Scotland’s animal welfare charity was alerted to the incident after the female bird was discovered by a farm worker on farmland at Grange Farm, near Kirkcaldy, on July 25.
The falcon was unable to fly and was transferred to the Society’s National Wildlife Rescue Centre in Fishcross where x-rays revealed a couple of fractures, with one of those indicating she had been shot.
It is thought that a shotgun was used in an attempt to kill the bird of prey.
An undercover Scottish SPCA special investigations unit inspector said: “We were shocked to hear that the peregrine falcon had been shot.
“This poor bird was extremely lucky to be spotted by the farm worker, who took immediate steps to ensure the falcon’s welfare and survival.
“The shot would have knocked the bird out of the sky almost instantaneously so the incident will have happened close to the farmland the bird was found on.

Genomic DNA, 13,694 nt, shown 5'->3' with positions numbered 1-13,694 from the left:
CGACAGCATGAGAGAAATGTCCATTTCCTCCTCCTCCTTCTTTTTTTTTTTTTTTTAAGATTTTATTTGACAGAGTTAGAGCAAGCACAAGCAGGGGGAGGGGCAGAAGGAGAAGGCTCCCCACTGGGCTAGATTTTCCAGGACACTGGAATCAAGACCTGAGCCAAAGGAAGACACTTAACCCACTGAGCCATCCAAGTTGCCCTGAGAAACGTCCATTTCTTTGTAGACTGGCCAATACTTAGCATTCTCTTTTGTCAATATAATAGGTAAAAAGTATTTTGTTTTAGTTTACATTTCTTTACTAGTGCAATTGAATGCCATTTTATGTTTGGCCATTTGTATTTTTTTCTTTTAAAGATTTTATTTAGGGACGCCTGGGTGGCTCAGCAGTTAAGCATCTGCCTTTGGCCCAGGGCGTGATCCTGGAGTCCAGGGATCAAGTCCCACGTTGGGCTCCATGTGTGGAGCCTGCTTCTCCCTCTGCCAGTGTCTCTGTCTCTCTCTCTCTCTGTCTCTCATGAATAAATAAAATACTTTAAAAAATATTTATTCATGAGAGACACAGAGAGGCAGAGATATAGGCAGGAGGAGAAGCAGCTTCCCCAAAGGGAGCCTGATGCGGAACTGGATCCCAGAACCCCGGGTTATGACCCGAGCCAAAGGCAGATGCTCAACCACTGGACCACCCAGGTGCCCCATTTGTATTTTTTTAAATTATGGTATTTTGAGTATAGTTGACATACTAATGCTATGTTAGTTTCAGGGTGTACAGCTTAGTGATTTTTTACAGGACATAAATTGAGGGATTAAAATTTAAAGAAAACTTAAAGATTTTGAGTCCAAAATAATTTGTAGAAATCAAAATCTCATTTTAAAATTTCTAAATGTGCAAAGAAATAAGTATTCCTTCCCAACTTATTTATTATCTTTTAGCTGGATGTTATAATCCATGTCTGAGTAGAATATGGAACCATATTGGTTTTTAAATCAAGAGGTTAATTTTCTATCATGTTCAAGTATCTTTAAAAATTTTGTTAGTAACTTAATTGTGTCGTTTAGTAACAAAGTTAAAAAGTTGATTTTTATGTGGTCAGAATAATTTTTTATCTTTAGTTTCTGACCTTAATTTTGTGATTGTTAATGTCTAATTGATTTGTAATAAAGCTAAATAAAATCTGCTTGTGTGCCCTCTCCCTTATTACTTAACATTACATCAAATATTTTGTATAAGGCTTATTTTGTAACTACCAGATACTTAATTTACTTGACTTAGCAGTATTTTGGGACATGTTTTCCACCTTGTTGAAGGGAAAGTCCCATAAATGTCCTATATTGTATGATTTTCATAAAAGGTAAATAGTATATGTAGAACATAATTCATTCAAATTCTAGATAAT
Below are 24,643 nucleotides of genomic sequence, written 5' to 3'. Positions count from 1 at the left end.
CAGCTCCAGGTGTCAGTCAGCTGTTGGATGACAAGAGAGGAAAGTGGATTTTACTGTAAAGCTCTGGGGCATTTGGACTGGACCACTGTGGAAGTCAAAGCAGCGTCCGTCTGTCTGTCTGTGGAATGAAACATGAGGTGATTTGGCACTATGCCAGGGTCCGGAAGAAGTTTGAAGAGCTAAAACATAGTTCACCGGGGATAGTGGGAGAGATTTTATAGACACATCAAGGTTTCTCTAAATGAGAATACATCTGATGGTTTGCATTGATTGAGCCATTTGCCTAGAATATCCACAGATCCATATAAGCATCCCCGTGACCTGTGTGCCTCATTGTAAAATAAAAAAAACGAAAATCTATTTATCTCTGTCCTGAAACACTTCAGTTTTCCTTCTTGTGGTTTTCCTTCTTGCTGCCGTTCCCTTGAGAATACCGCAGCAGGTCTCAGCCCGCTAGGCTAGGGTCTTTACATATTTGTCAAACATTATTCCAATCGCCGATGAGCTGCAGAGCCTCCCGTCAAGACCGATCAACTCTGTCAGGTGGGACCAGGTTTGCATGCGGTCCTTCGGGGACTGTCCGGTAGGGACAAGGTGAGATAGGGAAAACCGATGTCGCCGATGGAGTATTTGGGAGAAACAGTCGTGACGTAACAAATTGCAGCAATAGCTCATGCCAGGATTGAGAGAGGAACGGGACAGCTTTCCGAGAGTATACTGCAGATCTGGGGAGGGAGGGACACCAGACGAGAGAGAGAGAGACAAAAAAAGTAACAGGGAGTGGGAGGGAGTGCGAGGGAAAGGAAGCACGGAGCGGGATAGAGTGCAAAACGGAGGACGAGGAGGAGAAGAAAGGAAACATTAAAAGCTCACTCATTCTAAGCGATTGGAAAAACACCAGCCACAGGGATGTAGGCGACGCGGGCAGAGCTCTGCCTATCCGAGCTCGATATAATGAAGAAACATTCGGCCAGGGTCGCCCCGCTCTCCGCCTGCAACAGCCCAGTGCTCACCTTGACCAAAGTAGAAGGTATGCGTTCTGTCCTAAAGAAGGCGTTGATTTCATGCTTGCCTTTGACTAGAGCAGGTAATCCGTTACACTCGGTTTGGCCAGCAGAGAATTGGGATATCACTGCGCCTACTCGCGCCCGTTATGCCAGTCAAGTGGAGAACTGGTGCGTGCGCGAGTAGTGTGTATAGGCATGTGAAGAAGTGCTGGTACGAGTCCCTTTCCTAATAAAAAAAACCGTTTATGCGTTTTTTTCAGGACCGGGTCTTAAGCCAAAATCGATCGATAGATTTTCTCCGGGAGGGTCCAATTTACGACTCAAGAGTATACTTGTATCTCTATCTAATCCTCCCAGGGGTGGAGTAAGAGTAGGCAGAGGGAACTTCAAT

“Thankfully, due to the expert avian vets we have at our national wildlife hospital, the falcon has a good chance at recovery and release back into the wild.
“Peregrine falcons are a Schedule One listed species of The Wildlife and Countryside Act and it is illegal to intentionally harm or kill one of these birds.
“We are working closely with Police Scotland to establish the circumstances around the bird’s injuries due to the use of a firearm in the incident.
“We would like to find out what happened to this falcon. If anyone witnessed anything on July 25 or has any information they feel may be relevant they can contact our confidential animal helpline on 03000 999 999 or Police Scotland on 101, quoting incident number 1390 of 28 July 2021.”
Wildlife crime liaison officer, detective constable Ben Pacholek, said: “The fact that a shotgun has apparently been used in an attempt to kill a bird of prey is of serious concern. This incident is sadly another example of the unacceptable persecution of raptors in Scotland.
“I strongly urge anyone within the local and wider community to come forward with details or any information about this incident which can help the ongoing investigation.”